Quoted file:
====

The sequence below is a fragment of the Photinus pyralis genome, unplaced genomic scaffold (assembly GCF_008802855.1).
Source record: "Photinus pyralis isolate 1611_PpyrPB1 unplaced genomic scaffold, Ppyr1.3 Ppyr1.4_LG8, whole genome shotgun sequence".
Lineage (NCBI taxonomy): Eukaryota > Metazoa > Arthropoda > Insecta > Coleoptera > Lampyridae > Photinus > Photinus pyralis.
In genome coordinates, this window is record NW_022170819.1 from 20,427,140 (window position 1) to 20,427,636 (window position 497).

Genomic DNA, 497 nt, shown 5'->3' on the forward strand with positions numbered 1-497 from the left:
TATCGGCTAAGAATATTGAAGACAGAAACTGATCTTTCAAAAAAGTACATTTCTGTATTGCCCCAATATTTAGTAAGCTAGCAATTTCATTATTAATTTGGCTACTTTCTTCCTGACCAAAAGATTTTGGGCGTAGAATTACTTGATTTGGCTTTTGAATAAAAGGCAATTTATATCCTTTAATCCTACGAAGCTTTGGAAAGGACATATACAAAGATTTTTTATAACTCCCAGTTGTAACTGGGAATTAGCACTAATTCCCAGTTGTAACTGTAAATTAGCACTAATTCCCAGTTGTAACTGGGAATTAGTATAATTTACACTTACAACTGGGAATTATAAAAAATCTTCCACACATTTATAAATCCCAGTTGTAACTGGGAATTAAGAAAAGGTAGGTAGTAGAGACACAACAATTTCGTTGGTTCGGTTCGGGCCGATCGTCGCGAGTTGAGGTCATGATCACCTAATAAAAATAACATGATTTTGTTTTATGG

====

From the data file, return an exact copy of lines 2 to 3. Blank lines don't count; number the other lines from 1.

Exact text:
Source record: "Photinus pyralis isolate 1611_PpyrPB1 unplaced genomic scaffold, Ppyr1.3 Ppyr1.4_LG8, whole genome shotgun sequence".
Lineage (NCBI taxonomy): Eukaryota > Metazoa > Arthropoda > Insecta > Coleoptera > Lampyridae > Photinus > Photinus pyralis.